Several years ago, the Soviet economy reached a point where (1) the command economy system had been fatally damaged while (2) the minimal institutions required for a private sector market economy to function had not been put in place and (3) the state had made almost no progress towards creating for itself the public finance system of a mixed economy. Many things have changed in the interim but these three broad statements remain basically descriptive of the state of affairs. From a macroeconomic standpoint, this had all the marks of an unsustainable situation—and, of course, it has not been sustained. Russian industrial production has declined by more than 30 per cent at the same time as the economy is now entering hyper-inflation.

To belabour the obvious: the depression in the Former Soviet Union fits neither Keynesian nor Monetarist theory and certainly not Real Business cycle theory. The ruble inflation also has features that make it sui generis. Western macroeconomics, whether traditional or modern, does not provide a ready-made guide to how the present fsu dilemmas should be dealt with. It appears that every economist and newspaper columnist around feels able to offer the Russians advice purported to be more valuable than the price charged for it. The truth is that we need to understand the situation better. While I have had some first-hand exposure to the problems,footnote1 the views expressed in what follows are not those of an expert.

I will sketch three themes: the first concerns the structure of industry, the second money and finance, and the third some of the legal and political aspects.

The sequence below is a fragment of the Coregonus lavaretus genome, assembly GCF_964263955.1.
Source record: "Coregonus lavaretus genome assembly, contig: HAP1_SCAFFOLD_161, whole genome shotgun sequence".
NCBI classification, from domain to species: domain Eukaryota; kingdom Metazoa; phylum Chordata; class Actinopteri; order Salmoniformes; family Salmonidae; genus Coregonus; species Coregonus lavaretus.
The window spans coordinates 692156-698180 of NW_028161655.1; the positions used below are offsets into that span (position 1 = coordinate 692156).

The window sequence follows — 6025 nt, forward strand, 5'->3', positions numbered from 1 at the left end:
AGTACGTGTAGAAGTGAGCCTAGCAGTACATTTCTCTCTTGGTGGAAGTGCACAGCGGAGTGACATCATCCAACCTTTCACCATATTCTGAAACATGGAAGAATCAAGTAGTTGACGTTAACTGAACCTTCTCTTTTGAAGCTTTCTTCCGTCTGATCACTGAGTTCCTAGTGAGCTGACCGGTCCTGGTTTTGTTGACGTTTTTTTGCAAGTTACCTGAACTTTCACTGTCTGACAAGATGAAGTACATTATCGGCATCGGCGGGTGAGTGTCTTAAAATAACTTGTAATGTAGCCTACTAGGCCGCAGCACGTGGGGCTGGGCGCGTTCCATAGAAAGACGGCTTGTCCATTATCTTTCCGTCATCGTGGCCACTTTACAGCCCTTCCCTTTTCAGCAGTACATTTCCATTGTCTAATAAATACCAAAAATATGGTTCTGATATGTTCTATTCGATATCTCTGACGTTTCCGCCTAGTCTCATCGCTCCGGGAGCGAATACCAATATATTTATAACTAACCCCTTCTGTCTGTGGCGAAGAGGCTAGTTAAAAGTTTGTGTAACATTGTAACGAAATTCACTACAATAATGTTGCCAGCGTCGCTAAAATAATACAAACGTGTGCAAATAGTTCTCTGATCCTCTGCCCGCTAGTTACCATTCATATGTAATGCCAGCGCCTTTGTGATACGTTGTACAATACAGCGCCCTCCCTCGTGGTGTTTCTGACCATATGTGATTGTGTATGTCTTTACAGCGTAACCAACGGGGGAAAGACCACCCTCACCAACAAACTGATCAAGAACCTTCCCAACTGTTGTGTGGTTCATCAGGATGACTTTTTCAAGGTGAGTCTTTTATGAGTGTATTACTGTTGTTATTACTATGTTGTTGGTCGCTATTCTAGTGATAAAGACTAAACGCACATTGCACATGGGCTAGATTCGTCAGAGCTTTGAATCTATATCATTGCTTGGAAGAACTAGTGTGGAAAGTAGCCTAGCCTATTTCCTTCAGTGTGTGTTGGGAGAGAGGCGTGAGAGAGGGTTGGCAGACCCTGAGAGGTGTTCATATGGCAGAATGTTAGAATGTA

The manufacturing sector built up under central planning is characterized by a high degree of vertical industry integration and reliance on very large plants. Individually, these plants tend to be technologically inflexible and so is the entire system consisting of such plants. The planners had exaggerated notions of the economies of plant scale and little understanding of the systemic economies of scale external to the plant. Their ‘gigantomania’ left a very vulnerable legacy: many large plants depend on a single, or at least dominant, supplier for some of their raw materials or intermediate inputs and, similarly, have one dominant customer. If one such gigantic plant ceases to operate, others are left without supplies or without customers. Failure in one part of the system, therefore, can cascade through a large part of it. Such failures are now occurring on a large scale and, in my judgement, constitute the most intractable part of the current crisis in thefsu economy and the aspect of it, moreover, that is not at all amenable to traditional macroeconomic prescriptions.